Eichensehr, Kristen, Harvard International Review
North Korea's Waiting Game
In 1994, North Korea shocked the world by agreeing to freeze its nuclear-weapons program and dismantle its existing nuclear facilities.
This occurred less than a year after North Korea threatened to withdraw from the Nuclear Non-Proliferation Treaty and refused to allow the International Atomic Energy Agency to inspect its nuclear facilities. In an attempt to secure nuclear reactors for energy production and to persuade the United States to ease its economic sanctions, North Korea signed a treaty with the United States that became known as the Agreed Frame-work. The United States promised to supply North Korea with enough oil to meet its energy needs until two proliferation-resistant light-water nuclear reactors could be constructed. The energy from these reactors would permanently make up for the energy lost by shutting down a proliferation-prone nuclear reactor already operating in North Korea.
Seven years after the deal was inked, North Korea still suffers under economic sanctions and has not yet received the nuclear reactors it was promised. Even though, in the interim, North Korea has shown no intention of using its minimal plutonium resources for the creation of weapons and has not once restarted the old nuclear reactor or its associated processing facility, the United States continues to question the sincerity of the North Korean government. After desperately attempting to reclaim US attention, making concessions stretching well beyond the 1994 agreement, North Korea is running out of options.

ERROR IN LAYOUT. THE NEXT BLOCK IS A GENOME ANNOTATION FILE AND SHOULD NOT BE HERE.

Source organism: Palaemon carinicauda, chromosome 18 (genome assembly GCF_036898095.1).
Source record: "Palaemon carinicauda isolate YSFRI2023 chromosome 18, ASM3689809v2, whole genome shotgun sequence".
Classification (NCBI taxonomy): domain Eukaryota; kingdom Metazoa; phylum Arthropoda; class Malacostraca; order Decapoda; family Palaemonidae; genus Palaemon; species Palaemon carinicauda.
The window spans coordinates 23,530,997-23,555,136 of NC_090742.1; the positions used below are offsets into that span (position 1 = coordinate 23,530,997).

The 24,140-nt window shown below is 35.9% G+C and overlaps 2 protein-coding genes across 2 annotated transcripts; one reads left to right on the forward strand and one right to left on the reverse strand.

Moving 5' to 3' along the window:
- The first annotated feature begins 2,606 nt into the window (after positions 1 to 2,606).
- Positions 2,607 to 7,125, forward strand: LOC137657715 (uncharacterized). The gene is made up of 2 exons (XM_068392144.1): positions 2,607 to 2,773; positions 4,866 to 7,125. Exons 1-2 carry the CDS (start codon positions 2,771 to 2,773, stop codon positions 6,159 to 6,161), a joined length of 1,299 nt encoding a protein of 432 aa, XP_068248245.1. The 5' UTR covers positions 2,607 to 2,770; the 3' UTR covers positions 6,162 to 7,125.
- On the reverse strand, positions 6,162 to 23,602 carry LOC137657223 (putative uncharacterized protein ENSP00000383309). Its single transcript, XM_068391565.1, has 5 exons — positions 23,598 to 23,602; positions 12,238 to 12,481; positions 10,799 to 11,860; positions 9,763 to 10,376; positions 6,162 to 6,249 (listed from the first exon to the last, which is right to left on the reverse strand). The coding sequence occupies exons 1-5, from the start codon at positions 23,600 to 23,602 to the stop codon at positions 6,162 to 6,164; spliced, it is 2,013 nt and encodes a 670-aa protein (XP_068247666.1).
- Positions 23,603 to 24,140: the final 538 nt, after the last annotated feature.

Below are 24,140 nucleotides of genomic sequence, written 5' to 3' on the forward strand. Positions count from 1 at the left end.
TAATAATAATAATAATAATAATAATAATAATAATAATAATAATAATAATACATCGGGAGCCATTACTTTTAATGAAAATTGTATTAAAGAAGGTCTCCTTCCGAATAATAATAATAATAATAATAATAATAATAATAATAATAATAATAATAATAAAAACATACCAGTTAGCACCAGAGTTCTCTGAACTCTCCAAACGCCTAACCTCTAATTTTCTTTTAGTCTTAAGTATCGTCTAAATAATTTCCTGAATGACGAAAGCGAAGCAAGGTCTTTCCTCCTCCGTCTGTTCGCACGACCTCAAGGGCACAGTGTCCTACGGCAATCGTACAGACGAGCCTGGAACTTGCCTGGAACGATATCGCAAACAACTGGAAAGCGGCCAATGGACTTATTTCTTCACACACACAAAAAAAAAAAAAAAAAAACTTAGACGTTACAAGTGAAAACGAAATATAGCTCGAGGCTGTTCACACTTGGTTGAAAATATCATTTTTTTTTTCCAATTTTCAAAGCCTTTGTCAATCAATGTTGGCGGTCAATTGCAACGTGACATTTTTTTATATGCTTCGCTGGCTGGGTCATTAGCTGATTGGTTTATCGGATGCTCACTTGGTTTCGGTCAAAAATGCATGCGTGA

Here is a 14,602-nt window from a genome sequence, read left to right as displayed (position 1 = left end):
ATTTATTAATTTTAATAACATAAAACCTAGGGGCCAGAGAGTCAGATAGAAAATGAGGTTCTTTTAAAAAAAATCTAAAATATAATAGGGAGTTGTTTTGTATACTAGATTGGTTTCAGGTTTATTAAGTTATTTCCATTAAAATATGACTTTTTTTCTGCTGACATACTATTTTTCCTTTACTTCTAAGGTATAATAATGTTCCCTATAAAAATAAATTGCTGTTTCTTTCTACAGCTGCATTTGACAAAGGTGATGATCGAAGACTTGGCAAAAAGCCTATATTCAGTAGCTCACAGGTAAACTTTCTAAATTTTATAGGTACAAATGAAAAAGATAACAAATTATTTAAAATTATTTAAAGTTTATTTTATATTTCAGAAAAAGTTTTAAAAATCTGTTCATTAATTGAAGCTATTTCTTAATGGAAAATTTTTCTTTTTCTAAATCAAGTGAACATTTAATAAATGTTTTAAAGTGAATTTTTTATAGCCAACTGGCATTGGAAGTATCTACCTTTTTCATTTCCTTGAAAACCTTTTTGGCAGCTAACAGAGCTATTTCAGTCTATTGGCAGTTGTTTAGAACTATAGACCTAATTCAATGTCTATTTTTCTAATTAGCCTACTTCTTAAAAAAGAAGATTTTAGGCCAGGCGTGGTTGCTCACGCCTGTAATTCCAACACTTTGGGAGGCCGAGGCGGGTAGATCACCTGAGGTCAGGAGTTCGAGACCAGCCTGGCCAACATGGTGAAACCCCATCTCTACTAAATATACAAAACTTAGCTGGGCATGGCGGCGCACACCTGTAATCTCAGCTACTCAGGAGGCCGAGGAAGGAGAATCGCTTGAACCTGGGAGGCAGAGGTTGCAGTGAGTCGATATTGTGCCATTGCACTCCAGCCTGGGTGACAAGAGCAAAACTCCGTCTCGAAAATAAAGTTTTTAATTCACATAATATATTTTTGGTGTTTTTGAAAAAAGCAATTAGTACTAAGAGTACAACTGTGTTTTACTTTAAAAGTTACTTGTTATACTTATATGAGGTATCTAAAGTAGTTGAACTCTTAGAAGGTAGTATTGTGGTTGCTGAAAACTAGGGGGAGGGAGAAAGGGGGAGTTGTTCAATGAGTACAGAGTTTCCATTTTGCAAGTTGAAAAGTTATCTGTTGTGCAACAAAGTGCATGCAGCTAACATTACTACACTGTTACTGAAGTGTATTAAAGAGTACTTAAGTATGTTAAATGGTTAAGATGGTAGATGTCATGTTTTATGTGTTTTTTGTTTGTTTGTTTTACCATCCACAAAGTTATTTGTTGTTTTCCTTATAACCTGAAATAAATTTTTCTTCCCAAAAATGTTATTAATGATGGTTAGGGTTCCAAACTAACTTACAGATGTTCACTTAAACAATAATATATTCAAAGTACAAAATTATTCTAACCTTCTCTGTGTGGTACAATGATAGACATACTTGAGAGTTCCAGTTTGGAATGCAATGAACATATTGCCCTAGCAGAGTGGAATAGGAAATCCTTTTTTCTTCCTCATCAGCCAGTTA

And it is tired of waiting. In 1998, four years after shutting down its nuclear reactor, North Korea resumed construction at a suspected underground nuclear facility at Kumchangri, and in August of the same year, North Korean Premier Kim Jong II drew fire from the international community for testing a Taepo Dong-I missile over Japan in a failed attempt to launch a satellite into orbit. With a floundering economy and worsening domestic conditions, these actions seemed designed to grab the world's attention, to extract aid from the United States, and to spur the United States into fulfilling its standing promises.
However, North Korea's ability to secure a reactor is not so certain. After the 1998 actions failed to expedite the construction of the reactors, North Korea showed its desperation once again by making numerous voluntary concessions beyond the 1994 Agreed Framework. In June 2000, North Korea announced a moratorium on its long-range missile tests, and the following month, during talks with Russian President Vladimir Putin, it offered to halt its long-range missile development program in exchange for Western assistance in launching nonstrategic satellites. In a more general attempt to curry US favor, North Korea accepted a partial reconciliation with South Korea by allowing family members to cross the demarcation line to visit relatives not seen in years. The waning days of the Clinton administration brought the possibility of a US presidential visit to North Korea and the signing of an accord that would have indefinitely halted North Korea's long-range missile development and nuclear-weapons research in exchan ge for Western oil and satellite-launching assistance. However, in the turmoil following the US presidential election, the Clinton administration turned its attention to domestic concerns and neglected to solidify a comprehensive accord with North Korea. …